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Sketch for Mac, Reviewed

[This article was written by Raj Ramamurthy. You can check out his personal website here.]

Pieter Omvlee (the man behind the fantastic Bohemian Coding) has long been known for the amazing code behind Fontcase, which is perhaps the best font manager for the Mac.

Pieter has been working on something for the past year or so, though. Long before Sketch was released, Pieter had created DrawIt, a vector drawing application with support for bitmap filters. With Sketch, Pieter decided to rethink parts of DrawIt, and have two products with differing goals in his lineup of amazing applications.

Sketch was most certainly worth the wait. I beta tested the application, and I can confidently say that it’s one of the best drawing tools I’ve ever used. It’s also beautiful, not just in graphics, but also in simplicity: there are beautiful icons designed by Kevin Kalle and the application icon is done by Emanuel Sà. Pieter’s made the approach in Sketch quite simple: there are no document sizes, and the entire application is fluid and smooth.

I can’t cover all aspects of Sketch; instead, you can go read the website. It has the basics: pen tool, shape tools, text (font rendering is great!), grouping, folders, effects, and a slice tool to export to raster. There are many more.

I was able to make some nice stuff in Sketch relatively quickly. Pieter is also great at responding to my bug fix requests, and the app is already at 1.0.5 after less than 2 weeks being out.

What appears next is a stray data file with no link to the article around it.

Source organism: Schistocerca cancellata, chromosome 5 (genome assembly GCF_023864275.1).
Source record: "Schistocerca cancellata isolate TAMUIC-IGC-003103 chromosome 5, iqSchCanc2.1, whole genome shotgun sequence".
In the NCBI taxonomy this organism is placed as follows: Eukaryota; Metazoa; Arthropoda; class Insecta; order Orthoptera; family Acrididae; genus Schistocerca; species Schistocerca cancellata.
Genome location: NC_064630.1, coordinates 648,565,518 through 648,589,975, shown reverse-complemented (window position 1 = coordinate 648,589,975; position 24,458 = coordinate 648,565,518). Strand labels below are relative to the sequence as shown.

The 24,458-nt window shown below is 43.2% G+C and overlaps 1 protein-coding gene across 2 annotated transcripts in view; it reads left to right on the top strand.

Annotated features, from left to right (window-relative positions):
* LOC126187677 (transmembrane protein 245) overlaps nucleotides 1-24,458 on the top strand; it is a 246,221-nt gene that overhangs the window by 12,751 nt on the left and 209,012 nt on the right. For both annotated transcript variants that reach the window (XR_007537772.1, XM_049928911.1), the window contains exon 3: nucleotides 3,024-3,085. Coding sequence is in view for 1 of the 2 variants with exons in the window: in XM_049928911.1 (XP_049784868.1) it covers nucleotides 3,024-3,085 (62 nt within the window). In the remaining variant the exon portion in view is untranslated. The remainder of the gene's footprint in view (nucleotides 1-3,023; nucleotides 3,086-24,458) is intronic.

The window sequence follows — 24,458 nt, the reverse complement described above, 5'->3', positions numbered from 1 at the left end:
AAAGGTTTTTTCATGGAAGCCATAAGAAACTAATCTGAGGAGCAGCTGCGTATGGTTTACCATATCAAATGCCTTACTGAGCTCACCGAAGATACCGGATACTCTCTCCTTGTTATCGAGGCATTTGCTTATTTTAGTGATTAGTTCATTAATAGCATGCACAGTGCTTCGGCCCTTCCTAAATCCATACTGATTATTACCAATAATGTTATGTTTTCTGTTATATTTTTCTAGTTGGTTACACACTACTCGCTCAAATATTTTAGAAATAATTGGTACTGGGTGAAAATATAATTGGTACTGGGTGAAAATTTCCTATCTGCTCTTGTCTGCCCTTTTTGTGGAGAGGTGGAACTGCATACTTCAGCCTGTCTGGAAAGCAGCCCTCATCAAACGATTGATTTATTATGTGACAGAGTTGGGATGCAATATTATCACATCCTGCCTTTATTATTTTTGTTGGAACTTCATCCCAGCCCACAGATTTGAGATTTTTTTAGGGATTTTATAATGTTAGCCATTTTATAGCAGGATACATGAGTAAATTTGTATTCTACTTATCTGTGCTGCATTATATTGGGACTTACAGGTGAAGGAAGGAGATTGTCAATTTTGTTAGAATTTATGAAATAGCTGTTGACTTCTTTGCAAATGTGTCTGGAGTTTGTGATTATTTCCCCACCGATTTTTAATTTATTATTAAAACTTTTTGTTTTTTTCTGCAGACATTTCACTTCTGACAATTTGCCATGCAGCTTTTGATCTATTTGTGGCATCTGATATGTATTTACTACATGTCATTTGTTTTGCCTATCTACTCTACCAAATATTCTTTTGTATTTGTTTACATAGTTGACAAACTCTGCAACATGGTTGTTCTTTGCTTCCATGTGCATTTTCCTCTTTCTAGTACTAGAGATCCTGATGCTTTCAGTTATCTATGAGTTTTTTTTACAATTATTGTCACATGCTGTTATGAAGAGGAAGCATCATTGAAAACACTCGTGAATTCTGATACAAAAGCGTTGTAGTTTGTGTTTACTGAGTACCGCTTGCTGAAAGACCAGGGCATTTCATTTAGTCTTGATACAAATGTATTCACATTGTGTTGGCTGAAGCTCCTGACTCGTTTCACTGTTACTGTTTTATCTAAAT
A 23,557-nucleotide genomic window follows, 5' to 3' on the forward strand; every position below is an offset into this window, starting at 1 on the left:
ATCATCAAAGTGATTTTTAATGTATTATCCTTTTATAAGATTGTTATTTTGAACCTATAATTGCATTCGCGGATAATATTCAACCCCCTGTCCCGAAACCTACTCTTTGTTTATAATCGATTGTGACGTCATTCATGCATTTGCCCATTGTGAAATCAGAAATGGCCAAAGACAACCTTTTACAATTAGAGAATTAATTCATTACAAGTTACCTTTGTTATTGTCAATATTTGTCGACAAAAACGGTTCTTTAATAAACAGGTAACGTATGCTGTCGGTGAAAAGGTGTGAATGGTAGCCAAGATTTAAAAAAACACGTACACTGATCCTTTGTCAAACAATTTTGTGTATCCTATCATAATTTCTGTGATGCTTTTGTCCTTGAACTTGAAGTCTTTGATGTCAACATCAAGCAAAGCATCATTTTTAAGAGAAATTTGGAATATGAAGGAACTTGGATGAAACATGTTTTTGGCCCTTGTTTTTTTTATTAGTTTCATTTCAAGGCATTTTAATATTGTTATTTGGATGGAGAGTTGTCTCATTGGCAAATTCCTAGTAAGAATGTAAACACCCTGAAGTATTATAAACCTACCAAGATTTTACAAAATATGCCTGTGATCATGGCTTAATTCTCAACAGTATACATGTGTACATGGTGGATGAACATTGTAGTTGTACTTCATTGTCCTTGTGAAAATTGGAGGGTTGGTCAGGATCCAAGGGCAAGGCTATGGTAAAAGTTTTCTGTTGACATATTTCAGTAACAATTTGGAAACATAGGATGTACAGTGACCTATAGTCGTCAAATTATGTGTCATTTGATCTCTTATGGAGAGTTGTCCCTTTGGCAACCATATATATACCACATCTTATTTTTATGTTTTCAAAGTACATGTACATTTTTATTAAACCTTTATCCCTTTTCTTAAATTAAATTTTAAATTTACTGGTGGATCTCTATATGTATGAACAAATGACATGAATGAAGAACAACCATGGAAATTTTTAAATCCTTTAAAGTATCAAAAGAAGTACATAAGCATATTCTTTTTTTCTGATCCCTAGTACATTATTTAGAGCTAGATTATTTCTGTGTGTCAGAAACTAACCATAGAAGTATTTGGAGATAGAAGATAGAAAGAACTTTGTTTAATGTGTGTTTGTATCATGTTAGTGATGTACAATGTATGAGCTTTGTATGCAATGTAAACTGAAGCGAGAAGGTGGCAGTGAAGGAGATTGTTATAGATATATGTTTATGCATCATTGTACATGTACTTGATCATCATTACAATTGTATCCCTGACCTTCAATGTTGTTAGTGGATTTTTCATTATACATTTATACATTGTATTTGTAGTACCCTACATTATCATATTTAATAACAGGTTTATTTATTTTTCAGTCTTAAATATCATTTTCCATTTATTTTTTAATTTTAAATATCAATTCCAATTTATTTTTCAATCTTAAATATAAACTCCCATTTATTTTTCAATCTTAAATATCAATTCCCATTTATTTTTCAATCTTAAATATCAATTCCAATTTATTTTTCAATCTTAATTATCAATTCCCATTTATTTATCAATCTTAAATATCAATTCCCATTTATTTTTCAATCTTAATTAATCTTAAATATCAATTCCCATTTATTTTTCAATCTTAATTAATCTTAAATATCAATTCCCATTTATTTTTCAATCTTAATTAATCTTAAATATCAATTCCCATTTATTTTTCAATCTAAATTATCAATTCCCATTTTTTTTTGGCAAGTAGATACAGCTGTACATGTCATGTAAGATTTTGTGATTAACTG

I can’t give Sketch enough praise, It’s really great. Simple to use, beautiful, and functional. There are a few things that I’d like to see (namely multiple drop shadows, and some minor improvements to the pen tool), but overall it’s great. Sketch seems to me a perfect Illustrator substitute. I’m no expert with Illustrator (I know my way around Photoshop, though!), so Sketch fits my needs perfectly. It’s a joy to draw with it.

So what do I like most (feature-wise) about Sketch? There are a few things: full screen, the inspector, and the boolean feature. The first one is relatively self-explanatory; the boolean tool lets you intersect, merge, combine, and do much more with multiple shapes, and the inspector is how Photoshop’s layer styles should have been done. It floats and lets you work with your document, and as such is very non-intrusive. Perhaps the main reason Sketch is so great is that it simply doesn’t get in your way.

Overall, Sketch is beautiful, simple, and functional. It’s an absolute joy to use and runs fluidly on my MacBook Pro. It’s relatively bug-free and is backed by a caring developer. I tip my hat to you, Mr. Omvlee. You have a winner.

You can see some of my works in Sketch at the examples page.

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